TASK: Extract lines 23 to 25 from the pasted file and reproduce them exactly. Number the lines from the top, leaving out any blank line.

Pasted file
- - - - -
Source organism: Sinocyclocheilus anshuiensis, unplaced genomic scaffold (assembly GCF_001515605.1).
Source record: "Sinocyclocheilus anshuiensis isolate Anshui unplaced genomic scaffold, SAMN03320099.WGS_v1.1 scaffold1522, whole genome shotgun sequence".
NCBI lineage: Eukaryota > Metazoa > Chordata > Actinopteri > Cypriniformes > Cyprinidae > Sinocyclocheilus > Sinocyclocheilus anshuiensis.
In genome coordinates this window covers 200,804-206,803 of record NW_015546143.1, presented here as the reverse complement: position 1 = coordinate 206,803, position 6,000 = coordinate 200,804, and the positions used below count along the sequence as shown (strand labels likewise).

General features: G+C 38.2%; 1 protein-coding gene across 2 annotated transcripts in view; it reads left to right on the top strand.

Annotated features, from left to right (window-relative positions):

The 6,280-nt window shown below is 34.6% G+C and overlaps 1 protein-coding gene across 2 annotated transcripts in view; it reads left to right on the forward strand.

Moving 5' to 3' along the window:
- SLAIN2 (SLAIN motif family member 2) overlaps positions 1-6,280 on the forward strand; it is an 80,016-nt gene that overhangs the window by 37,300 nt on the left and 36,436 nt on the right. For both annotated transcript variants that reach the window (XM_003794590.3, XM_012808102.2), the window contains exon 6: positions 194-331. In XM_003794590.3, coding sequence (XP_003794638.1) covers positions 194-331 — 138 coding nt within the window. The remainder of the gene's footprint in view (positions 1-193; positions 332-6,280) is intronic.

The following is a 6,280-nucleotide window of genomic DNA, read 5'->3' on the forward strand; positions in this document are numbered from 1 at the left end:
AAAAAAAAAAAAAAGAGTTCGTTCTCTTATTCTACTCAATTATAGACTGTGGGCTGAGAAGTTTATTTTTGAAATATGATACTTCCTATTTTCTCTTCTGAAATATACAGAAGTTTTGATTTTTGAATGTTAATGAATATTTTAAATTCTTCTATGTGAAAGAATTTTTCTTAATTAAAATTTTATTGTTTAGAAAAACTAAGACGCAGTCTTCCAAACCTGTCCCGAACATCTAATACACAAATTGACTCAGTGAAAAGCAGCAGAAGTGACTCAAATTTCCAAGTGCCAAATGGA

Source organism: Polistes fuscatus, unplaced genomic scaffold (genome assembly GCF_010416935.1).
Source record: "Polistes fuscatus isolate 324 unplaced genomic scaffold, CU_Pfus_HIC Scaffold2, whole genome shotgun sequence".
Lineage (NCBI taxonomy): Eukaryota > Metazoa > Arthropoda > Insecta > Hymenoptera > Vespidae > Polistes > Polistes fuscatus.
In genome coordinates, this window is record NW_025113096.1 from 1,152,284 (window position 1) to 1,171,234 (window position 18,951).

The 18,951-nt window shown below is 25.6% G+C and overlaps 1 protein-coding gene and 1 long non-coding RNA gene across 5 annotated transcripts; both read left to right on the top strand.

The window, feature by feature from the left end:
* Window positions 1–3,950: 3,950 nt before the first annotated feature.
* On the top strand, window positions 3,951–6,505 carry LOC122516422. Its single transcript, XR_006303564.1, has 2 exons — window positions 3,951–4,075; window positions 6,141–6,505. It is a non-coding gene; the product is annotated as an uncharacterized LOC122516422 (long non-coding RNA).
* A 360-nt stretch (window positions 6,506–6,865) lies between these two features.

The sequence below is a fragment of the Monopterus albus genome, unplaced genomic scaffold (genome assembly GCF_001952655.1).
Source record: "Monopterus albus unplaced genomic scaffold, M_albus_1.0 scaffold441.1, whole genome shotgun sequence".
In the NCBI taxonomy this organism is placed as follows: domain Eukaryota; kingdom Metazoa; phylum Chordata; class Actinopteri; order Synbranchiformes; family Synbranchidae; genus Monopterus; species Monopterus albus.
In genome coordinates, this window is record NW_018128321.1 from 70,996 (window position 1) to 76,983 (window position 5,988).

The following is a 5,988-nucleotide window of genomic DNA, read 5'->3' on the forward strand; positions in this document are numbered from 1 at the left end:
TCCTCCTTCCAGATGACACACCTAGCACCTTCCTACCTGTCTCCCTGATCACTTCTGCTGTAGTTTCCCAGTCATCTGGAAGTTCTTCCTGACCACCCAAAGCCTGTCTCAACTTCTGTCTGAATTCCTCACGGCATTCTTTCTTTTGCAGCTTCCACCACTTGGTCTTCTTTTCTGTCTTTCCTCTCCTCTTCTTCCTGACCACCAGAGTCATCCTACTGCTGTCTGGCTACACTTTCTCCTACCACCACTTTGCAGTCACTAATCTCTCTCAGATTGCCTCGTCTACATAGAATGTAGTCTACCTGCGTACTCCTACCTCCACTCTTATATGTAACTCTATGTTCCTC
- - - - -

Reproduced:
In the NCBI taxonomy this organism is placed as follows: domain Eukaryota; kingdom Metazoa; phylum Chordata; class Actinopteri; order Synbranchiformes; family Synbranchidae; genus Monopterus; species Monopterus albus.
In genome coordinates, this window is record NW_018128321.1 from 70,996 (window position 1) to 76,983 (window position 5,988).

The following is a 5,988-nucleotide window of genomic DNA, read 5'->3' on the forward strand; positions in this document are numbered from 1 at the left end: